As a matter of fact, the biggest advantage to having a large family is that the kids always have someone to play with. “Plus, the younger ones are learning to talk and do all kinds of things earlier,” says Christiane. Philippe agrees: “My youngest daughter just started kindergarten. She already knows the alphabet and how to write because she plays school with our eldest,” he explains.

Another bonus is that the kids become very resourceful. “If one of our girls sees that I’m busy, she’ll ask her sisters for help or just find a solution on her own,” says Sonia.

“How do you afford it all?”

Yes, having a big family is more expensive. But four kids don’t amount to four times the cost! “We have our workarounds,” says Christiane Fouometio. “For instance, things get passed down from the older kids to the youngest.”

“Child benefits from the government are helpful too,” notes Philippe. He and his wife, Sonia, both have jobs, but they keep an eye on their spending. “We shop at secondhand stores and do clothing swaps with other parents, plus the girls share their toys and my wife does a lot of cooking,” he adds. “It’s toughest having to cut back on trips and paid activities.”

Immigrant families tend to be larger, with one in four comprising three or more children.

The family car, however, is one expense that is hard to avoid. “We’re still managing with the car we have now,” says Benoît, “but if we have a fourth child, we’ll have to get a seven-seater.” The house needs to be big enough for everyone too. “Our son has his own room, but the girls share a room. They’re still too young to sleep in the basement,” says Véronique. “If we decide to have a fourth kid, we’ll have to think about moving somewhere bigger.”

At the time of our interview, the Fouometios were looking for work. Naturally, their budget is a little tighter. The couple is hoping that one of them will be able to work fulltime while the other works parttime; that would allow them to look after their family’s needs as well as buy a car!

Two adults, two kids
In some respects, today’s society is not well adapted to the needs of large families. Sonia Vallée, mother of four, speaks from experience. “Family packages are often for two adults and two kids,” she explains. “At restaurants, most tables are meant to seat four. As for hotels, a standard room consists of two double beds.” Véronique GrégoireLacombe, who has three children, feels the same. “More people would need to start having more kids to reverse the trend and show that there’s a demand for deals meant for big families,” she says.

Hopes vs. reality

While you might happen to know several families with three or four children, large families are statistically quite rare. Those with three or more kids make up only 15 percent of all families in Quebec.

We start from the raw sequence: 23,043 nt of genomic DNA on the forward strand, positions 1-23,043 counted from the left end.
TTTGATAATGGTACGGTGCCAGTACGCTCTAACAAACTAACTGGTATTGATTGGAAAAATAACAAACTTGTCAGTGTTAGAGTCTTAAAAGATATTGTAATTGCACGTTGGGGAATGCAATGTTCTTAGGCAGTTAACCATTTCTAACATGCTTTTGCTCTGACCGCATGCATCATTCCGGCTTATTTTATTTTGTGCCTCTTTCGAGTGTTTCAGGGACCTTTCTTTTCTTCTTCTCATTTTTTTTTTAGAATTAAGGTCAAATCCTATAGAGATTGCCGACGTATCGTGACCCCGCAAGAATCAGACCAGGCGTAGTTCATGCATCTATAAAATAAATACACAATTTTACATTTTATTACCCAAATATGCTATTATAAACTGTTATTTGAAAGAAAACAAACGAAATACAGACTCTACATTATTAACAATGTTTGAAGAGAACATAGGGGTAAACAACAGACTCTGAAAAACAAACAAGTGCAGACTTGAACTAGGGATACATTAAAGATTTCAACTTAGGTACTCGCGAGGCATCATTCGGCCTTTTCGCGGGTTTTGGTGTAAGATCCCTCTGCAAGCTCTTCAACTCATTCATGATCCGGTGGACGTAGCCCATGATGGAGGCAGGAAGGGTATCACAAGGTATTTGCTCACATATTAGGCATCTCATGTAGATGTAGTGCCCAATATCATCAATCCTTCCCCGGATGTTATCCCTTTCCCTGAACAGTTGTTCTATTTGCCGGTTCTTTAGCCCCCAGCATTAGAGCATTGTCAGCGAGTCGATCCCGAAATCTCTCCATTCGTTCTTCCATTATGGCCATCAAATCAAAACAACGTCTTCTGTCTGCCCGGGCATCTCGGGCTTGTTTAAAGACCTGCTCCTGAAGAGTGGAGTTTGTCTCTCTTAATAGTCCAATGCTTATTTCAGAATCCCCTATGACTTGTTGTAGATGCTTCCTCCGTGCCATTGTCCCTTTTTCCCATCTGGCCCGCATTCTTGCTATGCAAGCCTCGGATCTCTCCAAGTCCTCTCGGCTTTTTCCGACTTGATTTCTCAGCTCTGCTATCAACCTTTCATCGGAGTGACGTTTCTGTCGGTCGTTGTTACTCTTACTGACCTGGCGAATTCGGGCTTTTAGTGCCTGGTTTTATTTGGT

And yet, people often start out thinking they want more kids than they wind up having. In 2011, 32 percent of women in Quebec claimed that they wanted at least three children.

The discrepancy between how many children people want and how many they actually have may be related to household chores. After having their first or second child, parents realize how much work it takes to raise a family, in addition to holding down a job. “If the mom is taking on more chores than her partner, that can also affect whether she wants to have more kids,” says Laurence Charton, a researcher at the National Institute of Scientific Research.

The challenge of balancing work and family life can also lead parents to stop at one or two children. “I work as a nurse and have flexible hours, and my husband is selfemployed. That makes things easier,” says Sonia Vallée, mother of four. “When I think about big families where both parents work nine-to-five jobs, I don’t know how they do it!”

The times, they are a-changin’ . . .

The reality is, a lot has changed over the past century. In early1900s Quebec, large households were the norm. Families were encouraged—notably by the Church—to have children; one in five families had over 10 kids! Gradually, however, that number diminished. The period between 1970 and 1995 is of particular note, as women who became mothers during this time ultimately had the fewest children. “This was the generation that was confronted with divorce, the pill, and the economic crisis just as they were entering the job market,” explains Chantal Girard, a demographer at the Institut de la statistique du Québec. “These women were around 30 years old by the late 1980s. It wasn’t an easy time.” The result? More women chose not to have children, and those who did chose not to have as many.

It was slightly more common among women of the next generation to have three or more children. “This probably had something to do with the rebounding economy,” says Girard. A more manageable worklife balance, made possible by the introduction of subsidized childcare services, may also have been a factor. “As far as I know, there are no studies to prove this,” notes Girard, “but we can assume there’s a connection.”

Indigenous families
Big families are more prevalent among First Nations and Inuit communities. In Quebec, 26 percent of Indigenous families have three or more children, compared to 15 percent of nonIndigenous households. The primarily Indigenous Nord-du-Québec region boasts the highest proportion of big families, which account for 34 percent of all households. “It’s very much a part of their culture,” explains sociologist Laurence Charton. In Indigenous communities, family is a matter of societal preference. As a result, Indigenous children are twice as likely as nonIndigenous children to live with at least one grandparent.

 

Naître et grandir

Source: Naître et grandir magazine, April 2018
Research and copywriting: Nathalie Côté
Scientific review: Claudine Parent, Professor at the School of Social Work and Criminology, Université Laval

 

Photos : Maxim Morin